So I am going to be making a visit to three monasteries soon to test my calling. Each veries a little bit but all three are cloistered. What I am nervous about is the fact that this could change the entire trajectory of my life. Imagine I go and find out I’m not called to religious life, then I will have to discern what vocation I am called to. But what if I am called to religious life? Then comes the formation process and the letting go of a lot of stuff. I think I’m just freaking myself out and I don’t expect any advice on this forum to sooth me. It’s just good to voice your concerns sometimes, and my whole family is protestant so not realy any help there. My spiritual director says I’m worrying for no reason but I think that’s human nature.
From personal experience as a chronic worrier I can tell you that often when we actually lose something or give it up, it’s not as bad as we think it will be (aside from things that have withdrawal symptoms such as drugs, alcohol if one’s an alcoholic, etc), and it is often easier once it’s gone and out of sight.
No please don’t be too nervous brother! You have an awesome opportunity here that God has given you, and some people (ahem… Me ) would kill for that opportunity! Take it full on and put your whole heart into asking God if each monastery/religious life is right for you, and report back here! Good luck and God bless!
Put yourself in the Lord’s hands " Speak Lord for your servant is listening" if your not called to the Monastery it might be that your called to Religious Life, that will give you a lot of Orders to go through. Either way the Lord will direct you, God Bless on your discernment. Walk with the Lord.
It’s good to be nervous and it’s good that you are nervous! If anyone in your position wasn’t nervous I’d be surprised and, if anything, actually more than a bit concerned for them. Fear is a natural and normal part of vocational discernment - it means that you’re taking the discernment process seriously and you recognise that it’s an important decision and one which you want to approach carefully.
So when you visit these monasteries, remember that it’s good to be nervous and nobody there will be surprised that you’re nervous. It may well be that you discover that you’re not called to monastic life - if so, then far better that you realise that now rather than a few months (or years) into living that life. On the other hand you may well very at home in mon of the monasteries you visit, in which case you have some planning and decision making to do. Those decisions and plans don’t have to be made straight away - the monastery isn’t going to make you sign up then and there. Discernment is a marathon not a sprint and identifying your call is only the first part and it may well take several more years before you feel that the time is right. Just be open to the Lord’s word speaking in your heart and trust that He will show you the way that you should walk.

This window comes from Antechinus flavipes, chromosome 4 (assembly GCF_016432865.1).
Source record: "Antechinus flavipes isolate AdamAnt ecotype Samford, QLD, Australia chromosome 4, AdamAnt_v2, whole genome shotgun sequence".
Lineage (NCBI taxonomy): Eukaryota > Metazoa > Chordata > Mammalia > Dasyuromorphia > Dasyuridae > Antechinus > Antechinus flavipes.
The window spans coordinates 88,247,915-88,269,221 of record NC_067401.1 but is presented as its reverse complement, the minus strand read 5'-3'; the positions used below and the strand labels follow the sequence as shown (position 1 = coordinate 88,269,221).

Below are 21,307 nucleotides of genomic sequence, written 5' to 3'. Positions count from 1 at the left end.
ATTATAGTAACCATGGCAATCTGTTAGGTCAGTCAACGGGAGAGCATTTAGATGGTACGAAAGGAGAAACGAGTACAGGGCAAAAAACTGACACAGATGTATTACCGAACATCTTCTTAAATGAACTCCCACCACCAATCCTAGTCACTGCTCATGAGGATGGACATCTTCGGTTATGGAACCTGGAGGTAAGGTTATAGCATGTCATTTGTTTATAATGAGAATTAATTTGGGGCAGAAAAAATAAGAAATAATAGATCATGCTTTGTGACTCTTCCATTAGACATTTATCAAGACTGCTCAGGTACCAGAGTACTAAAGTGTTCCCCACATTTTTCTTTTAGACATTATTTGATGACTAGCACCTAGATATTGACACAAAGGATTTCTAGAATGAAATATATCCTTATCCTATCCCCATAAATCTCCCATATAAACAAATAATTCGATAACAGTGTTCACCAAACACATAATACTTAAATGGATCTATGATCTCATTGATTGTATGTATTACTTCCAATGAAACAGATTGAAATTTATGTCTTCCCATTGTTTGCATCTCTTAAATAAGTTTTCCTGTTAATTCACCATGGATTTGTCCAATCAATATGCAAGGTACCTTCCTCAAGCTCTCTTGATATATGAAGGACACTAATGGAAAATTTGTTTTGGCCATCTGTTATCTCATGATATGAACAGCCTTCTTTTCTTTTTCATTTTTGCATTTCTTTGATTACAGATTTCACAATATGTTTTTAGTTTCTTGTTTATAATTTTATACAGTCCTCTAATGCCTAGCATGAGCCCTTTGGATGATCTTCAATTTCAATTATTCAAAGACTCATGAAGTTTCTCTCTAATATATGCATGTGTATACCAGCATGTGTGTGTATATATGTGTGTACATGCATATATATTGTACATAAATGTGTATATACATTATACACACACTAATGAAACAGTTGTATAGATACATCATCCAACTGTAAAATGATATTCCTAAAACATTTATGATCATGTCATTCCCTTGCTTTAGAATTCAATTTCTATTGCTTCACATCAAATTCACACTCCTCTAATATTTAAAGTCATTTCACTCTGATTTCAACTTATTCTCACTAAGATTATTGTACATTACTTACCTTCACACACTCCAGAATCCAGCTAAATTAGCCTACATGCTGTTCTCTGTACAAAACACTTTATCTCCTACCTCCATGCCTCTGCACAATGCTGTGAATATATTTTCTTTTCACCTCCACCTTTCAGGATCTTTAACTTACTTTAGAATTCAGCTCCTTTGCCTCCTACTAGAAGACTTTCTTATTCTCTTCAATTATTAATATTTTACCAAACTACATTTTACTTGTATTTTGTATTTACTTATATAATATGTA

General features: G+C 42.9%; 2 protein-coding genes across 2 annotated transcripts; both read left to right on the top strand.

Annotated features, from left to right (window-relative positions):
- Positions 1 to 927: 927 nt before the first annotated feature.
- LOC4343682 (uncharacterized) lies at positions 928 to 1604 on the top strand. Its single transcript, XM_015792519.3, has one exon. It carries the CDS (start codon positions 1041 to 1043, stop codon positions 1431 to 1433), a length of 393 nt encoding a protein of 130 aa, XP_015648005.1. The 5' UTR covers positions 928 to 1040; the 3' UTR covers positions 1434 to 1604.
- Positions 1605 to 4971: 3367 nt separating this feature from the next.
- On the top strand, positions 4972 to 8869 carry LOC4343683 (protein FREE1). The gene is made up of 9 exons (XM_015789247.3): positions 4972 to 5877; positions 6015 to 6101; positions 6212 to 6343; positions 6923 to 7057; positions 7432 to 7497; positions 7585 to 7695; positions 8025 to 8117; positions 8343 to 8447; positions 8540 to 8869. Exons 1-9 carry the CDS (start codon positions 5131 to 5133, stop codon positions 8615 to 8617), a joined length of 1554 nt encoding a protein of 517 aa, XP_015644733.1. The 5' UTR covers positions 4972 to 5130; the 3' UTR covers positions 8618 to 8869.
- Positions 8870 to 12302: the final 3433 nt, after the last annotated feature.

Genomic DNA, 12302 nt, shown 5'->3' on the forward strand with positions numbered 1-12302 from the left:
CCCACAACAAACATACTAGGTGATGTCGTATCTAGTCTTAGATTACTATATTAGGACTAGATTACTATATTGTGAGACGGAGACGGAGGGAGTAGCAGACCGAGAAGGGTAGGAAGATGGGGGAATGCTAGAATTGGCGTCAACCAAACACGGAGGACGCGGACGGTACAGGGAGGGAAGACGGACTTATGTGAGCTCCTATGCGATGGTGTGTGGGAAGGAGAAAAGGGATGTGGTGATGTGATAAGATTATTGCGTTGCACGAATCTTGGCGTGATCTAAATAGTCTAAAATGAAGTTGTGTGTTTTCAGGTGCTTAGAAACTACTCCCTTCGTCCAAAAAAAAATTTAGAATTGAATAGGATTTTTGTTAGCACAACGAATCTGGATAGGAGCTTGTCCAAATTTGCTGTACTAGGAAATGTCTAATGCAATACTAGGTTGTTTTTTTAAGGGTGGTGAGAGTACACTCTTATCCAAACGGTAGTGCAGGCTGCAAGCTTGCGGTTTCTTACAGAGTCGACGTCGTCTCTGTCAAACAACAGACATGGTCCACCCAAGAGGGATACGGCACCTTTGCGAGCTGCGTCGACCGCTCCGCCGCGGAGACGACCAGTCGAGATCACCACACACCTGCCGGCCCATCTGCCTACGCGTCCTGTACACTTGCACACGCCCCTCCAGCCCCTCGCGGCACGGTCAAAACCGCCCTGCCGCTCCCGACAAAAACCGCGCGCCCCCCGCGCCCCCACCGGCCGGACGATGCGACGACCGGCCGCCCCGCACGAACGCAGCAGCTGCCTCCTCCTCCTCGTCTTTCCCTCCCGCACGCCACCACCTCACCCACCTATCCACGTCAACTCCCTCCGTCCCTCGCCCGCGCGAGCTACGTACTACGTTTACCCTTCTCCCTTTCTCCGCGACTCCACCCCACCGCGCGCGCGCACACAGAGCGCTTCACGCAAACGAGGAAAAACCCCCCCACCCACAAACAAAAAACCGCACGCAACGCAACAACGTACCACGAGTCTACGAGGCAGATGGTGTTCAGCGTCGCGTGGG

I have found that searching for one’s vocational True Home is very much like house-hunting for the family. The nuns/monks will know that you’ve just started, and will work on your attractions.
Interior silence and the cloister/chapel within. Once you’ve worked on that, and have developed “detachment” – material things on the outside don’t matter anymore – then you’ll be more ready for formation. Correction is to be desired in the religious life. Our worldly courts are full of those who are the opposite.
Thanks for everyones comments!
I just wanted to make an update. I made my visit to three different communities, and it was amazing. I visited Our Lady of Guadalupe Trappist Abbey of Carlton, OR first, the the Brigittine Order of the Most Holy Savior in Amity, OR, and finally Hermits of the Blessed Virgin Mary of Mount Carmel in Christoval, TX. I have to say all of these communities were wonderful and I am glad I went. If anyone runs across this thread who is also nervous about making a visit, don’t be. They were all wonderful and were very encouraging of my search for my vocation. BTW, I am going to continue to test my vocation with the Brigittines as soon as I can so wish me luck and pray for me!
that was a good cross-section of spiritualities – one from each of the major rules.
the brigittines follow the rule of st augustine.